Two Views of Beth McDonald

C. Michael Bailey BY

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With singer/songwriter Beth McDonald, music is intensely personal. All aspects of music—performance, composition, arrangement, song choice and delivery—are branded with McDonald's vision. Her liner notes are full of mention of her family, motherhood and love. Her style is 1920s-1940s standards waxing nostalgic (yet still freshly modern) of the simpler, more wholesome things in life. This feeling is enhanced by her scrubbed, girl-next-door appearance and honest singing style. There is no vocal bragging here with excessive scatting and vocalese, just old and new songs well sung and played.

Beth McDonald

At Last: Love Songs And Lullabies

Simply Beth


At Last is subtitled Love Songs and Lullabies and is presented as such. The title song is given no torch treatment (don't expect Beyonce's barn burning take). No, McDonald plants her flag in the standard and sings it like a high love ballad, buttoned down by a carefully considered rhythm section. She doubles her voice to superb effect, performing harmony with herself. Sylvia Fine's "Lullaby In Ragtime" from 1959's Five Pennies is beautifully old-fashioned while beautifully recorded with modern technology. McDonald's repertoire choice is tart and intelligent as a spring strawberry bursting in your mouth.

McDonald's song writing skills are exceptional. "Dancing With Wonder" is perfectly quaint without being hokey. This song, with Jared Denard's steady ukulele, has an oddly country flavor, not unlike Norah Jones only with more country chicken broth added. It could be sung by Faith Hill with great success. "The Way You Look Tonight" continues the trend of straight performance, reverent and honorable to the composer's original intentions. It is this detail that gives this collection its charm. McDonald takes an almost Floyd Cramer approach to the arrangement (Lou Rainone's fine piano bears this out admirably).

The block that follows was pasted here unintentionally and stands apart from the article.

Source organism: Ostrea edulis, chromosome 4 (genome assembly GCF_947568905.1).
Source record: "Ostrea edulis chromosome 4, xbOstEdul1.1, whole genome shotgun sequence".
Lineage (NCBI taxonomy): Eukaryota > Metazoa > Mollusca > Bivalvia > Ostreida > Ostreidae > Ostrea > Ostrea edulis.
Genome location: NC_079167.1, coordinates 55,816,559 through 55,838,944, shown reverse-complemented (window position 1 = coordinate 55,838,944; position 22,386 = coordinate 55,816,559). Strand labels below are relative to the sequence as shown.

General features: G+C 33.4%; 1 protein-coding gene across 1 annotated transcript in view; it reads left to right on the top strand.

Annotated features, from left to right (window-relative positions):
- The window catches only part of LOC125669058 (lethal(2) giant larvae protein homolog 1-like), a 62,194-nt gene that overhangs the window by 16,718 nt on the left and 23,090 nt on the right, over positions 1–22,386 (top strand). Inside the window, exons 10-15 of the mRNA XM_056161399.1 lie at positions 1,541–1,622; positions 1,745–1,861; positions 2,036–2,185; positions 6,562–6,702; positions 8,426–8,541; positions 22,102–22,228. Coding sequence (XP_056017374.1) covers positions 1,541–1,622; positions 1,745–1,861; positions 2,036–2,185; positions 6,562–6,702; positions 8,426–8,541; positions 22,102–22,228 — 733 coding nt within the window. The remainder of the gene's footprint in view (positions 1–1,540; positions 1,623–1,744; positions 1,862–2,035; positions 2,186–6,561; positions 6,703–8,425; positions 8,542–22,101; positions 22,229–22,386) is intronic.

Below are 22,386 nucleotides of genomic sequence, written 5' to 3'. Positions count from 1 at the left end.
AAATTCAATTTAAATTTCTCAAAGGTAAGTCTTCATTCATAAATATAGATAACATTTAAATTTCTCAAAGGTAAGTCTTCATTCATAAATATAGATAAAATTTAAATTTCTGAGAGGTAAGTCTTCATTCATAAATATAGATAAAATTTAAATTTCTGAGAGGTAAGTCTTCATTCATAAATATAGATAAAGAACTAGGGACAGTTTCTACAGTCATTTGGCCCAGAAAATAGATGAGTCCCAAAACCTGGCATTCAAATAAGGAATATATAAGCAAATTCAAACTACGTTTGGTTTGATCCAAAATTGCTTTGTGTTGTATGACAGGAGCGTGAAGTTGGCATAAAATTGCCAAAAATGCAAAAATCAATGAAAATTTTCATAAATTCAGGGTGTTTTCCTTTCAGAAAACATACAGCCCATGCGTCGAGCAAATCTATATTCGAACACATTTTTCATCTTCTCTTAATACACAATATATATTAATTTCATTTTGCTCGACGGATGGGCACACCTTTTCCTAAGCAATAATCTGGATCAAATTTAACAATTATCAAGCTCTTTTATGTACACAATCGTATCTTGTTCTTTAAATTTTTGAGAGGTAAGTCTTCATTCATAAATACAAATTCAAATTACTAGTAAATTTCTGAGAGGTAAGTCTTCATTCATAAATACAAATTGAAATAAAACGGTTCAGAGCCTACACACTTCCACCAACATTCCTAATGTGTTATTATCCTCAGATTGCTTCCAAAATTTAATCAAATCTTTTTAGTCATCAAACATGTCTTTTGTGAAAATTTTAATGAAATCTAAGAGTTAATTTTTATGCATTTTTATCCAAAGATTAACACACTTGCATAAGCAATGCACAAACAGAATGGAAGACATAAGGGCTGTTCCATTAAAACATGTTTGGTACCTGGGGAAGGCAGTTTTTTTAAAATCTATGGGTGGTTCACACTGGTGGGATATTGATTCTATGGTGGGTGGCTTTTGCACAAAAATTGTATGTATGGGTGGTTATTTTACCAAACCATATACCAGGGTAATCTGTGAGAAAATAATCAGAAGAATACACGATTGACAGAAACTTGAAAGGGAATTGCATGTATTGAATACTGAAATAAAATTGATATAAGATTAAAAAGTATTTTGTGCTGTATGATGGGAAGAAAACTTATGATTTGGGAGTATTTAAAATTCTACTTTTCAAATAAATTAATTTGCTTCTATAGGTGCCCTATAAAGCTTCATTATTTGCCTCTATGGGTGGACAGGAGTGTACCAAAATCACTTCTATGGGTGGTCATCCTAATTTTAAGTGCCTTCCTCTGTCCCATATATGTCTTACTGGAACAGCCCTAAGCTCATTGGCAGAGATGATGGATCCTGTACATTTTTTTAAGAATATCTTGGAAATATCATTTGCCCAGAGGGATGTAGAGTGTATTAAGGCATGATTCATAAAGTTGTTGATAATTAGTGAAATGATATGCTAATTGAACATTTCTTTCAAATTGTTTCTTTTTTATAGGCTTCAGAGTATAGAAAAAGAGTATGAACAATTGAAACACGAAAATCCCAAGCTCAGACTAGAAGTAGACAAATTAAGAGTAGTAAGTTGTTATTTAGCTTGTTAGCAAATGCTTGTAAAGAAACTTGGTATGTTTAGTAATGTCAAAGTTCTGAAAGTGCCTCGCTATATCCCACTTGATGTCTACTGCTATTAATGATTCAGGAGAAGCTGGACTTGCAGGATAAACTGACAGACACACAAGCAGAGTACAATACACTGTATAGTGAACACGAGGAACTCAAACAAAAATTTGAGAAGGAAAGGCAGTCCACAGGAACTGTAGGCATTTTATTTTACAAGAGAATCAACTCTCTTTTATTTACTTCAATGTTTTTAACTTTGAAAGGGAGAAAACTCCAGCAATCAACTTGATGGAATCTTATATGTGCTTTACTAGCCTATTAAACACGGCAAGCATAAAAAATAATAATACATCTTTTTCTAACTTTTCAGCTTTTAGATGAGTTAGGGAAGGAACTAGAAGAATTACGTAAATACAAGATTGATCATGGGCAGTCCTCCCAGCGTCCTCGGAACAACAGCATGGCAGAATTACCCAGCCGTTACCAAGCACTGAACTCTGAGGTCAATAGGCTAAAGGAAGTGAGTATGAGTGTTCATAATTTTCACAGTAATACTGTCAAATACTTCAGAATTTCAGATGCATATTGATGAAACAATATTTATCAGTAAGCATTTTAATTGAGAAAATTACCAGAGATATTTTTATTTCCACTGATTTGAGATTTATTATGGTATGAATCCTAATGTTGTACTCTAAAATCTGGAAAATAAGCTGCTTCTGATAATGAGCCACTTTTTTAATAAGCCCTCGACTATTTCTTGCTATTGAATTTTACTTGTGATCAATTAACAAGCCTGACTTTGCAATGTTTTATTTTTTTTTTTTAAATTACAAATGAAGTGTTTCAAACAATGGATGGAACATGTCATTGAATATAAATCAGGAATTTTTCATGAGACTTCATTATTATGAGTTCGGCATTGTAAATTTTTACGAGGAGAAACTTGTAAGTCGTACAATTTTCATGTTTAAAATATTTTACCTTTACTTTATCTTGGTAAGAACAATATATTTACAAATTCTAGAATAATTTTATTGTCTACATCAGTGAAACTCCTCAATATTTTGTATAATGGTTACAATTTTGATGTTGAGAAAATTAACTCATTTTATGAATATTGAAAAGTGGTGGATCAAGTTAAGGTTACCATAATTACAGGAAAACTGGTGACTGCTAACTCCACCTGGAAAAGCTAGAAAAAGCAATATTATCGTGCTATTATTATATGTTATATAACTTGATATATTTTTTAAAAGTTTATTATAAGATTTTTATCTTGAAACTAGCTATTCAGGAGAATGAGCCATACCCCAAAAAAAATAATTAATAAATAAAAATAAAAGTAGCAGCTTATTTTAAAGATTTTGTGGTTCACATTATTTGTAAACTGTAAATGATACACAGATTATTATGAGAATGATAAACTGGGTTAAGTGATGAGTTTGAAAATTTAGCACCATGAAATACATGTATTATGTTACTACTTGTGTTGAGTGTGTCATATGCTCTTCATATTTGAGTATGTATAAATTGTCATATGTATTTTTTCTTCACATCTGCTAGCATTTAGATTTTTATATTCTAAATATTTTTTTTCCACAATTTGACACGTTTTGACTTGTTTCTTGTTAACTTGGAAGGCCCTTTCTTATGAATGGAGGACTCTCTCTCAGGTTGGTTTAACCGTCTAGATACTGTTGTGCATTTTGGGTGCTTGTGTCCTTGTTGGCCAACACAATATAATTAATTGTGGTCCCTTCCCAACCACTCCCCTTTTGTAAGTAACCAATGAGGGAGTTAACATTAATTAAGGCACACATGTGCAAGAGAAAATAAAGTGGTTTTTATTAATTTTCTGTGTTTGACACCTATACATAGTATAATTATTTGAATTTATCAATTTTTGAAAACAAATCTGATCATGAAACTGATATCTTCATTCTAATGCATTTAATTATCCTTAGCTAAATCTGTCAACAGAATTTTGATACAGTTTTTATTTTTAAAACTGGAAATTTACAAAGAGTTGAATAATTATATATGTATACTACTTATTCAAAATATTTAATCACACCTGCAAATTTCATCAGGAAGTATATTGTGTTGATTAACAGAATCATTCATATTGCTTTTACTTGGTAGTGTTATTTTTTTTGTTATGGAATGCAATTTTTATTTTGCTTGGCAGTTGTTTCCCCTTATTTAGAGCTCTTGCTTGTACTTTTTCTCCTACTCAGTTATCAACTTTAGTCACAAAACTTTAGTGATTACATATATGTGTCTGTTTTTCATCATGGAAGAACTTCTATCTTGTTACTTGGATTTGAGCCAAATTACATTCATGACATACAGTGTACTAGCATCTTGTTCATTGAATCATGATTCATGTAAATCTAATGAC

"Can't Help Falling In Love With You" and "What A Wonderful World" are presented in the same vein as the rest of the recording, that is with McDonald's individualistic style. Vocalists have rarely painted within the lines with such success, avoiding boring performances. McDonald closes with a bonus "You Are My Sunshine." Doubtless she has sung this song to her children.

Beth McDonald


Simply Beth


Where At Last casts McDonald in the wholesome, motherly role, Home has her donning a bit of rouge and flaunting the vamp in a collection of fun and provocative originals and standards. Her playfully scolding "Why Don't You Do Right" and the breezy "Sway" show her stretching in positive directions. "Home," the first of four original McDonald compositions, finds the singer in a country, church choir singing mood, again with a melody and hook that would flatter the likes of Faith Hill. Duke Ellington's "I Aint Got Nothing But The Blues" gently swaggers with the boast of John Mathis and Tim Leahy's trumpets.

The disc finds firm grounding in the ballads "I've Got A Crush On You " and "Cry Me A River," with Wayne Wilentz providing the tasty piano comping that makes the performances sound so lush. Sultry takes on "Besame Mucho" (the disc's lone instrumental), "Fever" and "Temptation" slowly increase the temperature, with the last two creating a humid juggernaut for the close of the recording.

It is difficult to find fault with either of these albums save for the conservative approach applied. However, this conservatism is also the charm. Beth McDonald deserves much, much more attention and the jazz public deserves to hear much, much more of her.

Tracks and Personnel

At Last: Love Songs And Lullabies

Tracks: It Had To Be You; At Last; Lullaby In Ragtime; Dancing With Wonder; La La Lu; Longer; The Way You Look Tonight; Always; Moon Song; Can't Help Falling In Love; What A Wonderful World; Because Of You; Baby Mine; The Rainbow Connection; You Are My Sunshine.

Personnel: Beth McDonald: vocals; Lou Rainone, Wayne Wilentz: piano; Jay Miles, Tom Baldwin: bass; Alan Dale: drums; Jon Mathis: guitar, trumpet; Tim Leahy: flugelhorn; Jared Denhard: celtic harp, ukelele.


Tracks: Why Don't You Do Right; Sway; Home; I Ain't Got Nothing But The Blues; Don't Be A Baby, Baby; I've Got A Crush On You; He's A Tramp; Cry Me A River; Would You Dare; Besame Mucho; It Would Be So Easy; Fever; Goody Goody; Second Guessing; Temptation; Waitin' For The Train To Come In; Don't Ever Leave Me.

Personnel: Beth McDonald: vocals; Luo Rainoe, Wayne Wilentz: piano; Jay Miles, Tom Baldwin: bass; Alan Dale: drums; Jon Mathis: guitar, trumpet; Tim Leahy: flugelhorn; Jared Denhard: celtic harp.

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